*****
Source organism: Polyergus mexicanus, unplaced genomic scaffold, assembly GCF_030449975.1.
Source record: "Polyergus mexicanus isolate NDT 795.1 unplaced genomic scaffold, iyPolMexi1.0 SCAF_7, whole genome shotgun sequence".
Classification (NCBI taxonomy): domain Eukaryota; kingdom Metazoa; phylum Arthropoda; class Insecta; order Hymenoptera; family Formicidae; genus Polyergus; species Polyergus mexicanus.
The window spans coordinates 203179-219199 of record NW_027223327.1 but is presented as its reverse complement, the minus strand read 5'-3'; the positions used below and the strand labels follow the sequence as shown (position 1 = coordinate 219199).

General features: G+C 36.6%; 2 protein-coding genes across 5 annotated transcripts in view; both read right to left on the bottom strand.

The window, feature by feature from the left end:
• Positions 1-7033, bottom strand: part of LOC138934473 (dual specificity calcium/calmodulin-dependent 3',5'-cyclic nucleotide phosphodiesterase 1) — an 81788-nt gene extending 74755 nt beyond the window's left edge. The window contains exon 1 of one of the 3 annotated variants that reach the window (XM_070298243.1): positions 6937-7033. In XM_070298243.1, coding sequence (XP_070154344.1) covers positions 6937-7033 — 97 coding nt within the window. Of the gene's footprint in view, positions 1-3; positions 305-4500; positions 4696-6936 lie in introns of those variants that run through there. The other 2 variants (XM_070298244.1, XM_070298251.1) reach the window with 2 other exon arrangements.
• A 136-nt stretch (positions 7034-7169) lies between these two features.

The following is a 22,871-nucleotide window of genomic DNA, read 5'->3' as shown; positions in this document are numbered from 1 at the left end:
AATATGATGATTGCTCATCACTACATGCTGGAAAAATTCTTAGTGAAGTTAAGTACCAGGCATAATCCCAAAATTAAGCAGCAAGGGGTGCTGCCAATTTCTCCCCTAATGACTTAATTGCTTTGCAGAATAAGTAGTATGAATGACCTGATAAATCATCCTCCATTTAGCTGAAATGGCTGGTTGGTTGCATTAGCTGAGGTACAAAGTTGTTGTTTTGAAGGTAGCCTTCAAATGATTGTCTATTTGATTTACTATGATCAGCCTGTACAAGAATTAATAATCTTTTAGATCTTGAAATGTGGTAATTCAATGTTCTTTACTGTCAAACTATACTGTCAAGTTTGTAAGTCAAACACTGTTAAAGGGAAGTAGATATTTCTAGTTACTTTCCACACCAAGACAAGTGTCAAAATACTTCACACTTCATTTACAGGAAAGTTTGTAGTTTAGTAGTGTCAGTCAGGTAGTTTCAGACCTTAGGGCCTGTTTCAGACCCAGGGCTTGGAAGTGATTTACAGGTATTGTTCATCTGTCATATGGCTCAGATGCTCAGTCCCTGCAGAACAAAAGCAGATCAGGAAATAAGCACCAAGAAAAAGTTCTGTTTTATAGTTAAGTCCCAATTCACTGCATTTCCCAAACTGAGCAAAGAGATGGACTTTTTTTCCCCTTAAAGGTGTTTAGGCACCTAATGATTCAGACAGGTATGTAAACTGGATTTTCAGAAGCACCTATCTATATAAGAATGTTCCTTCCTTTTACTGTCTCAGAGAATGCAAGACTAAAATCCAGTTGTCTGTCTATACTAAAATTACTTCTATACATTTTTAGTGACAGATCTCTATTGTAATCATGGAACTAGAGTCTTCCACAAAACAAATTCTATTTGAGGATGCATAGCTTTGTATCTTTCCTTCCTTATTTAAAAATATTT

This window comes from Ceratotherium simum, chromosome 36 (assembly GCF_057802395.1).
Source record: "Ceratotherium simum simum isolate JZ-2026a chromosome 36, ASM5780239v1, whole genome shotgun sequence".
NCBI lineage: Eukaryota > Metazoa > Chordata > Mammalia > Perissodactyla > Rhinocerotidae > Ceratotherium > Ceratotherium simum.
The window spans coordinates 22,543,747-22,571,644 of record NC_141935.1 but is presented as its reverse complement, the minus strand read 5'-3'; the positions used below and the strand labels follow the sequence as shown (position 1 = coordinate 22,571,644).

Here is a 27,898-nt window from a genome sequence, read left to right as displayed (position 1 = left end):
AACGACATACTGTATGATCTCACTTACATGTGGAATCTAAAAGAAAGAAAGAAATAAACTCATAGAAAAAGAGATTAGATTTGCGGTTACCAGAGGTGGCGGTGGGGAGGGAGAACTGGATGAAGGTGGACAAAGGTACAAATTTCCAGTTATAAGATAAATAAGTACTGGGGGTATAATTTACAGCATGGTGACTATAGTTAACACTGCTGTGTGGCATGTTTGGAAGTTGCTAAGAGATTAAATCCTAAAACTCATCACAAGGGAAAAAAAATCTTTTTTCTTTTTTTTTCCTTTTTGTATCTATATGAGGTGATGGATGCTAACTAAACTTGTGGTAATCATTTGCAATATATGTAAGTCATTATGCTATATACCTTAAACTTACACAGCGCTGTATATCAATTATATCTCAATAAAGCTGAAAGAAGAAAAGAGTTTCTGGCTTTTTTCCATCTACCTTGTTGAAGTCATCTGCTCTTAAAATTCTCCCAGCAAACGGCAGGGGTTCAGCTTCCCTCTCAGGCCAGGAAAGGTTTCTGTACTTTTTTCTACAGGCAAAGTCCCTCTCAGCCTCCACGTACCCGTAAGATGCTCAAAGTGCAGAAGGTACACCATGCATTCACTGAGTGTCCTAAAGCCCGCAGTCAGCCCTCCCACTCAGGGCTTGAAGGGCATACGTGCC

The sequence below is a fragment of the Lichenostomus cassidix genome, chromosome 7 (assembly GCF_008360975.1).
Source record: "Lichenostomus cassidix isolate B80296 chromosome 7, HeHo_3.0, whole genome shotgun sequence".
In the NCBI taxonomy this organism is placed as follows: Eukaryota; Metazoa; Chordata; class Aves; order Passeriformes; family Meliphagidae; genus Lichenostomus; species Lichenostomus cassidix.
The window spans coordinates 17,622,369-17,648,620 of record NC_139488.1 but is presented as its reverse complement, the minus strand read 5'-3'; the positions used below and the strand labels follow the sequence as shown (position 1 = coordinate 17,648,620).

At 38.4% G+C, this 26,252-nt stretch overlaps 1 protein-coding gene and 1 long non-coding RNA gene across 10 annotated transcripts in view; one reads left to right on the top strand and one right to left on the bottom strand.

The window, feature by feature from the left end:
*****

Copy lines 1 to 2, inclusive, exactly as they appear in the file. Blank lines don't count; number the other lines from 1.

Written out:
Source organism: Polyergus mexicanus, unplaced genomic scaffold, assembly GCF_030449975.1.
Source record: "Polyergus mexicanus isolate NDT 795.1 unplaced genomic scaffold, iyPolMexi1.0 SCAF_7, whole genome shotgun sequence".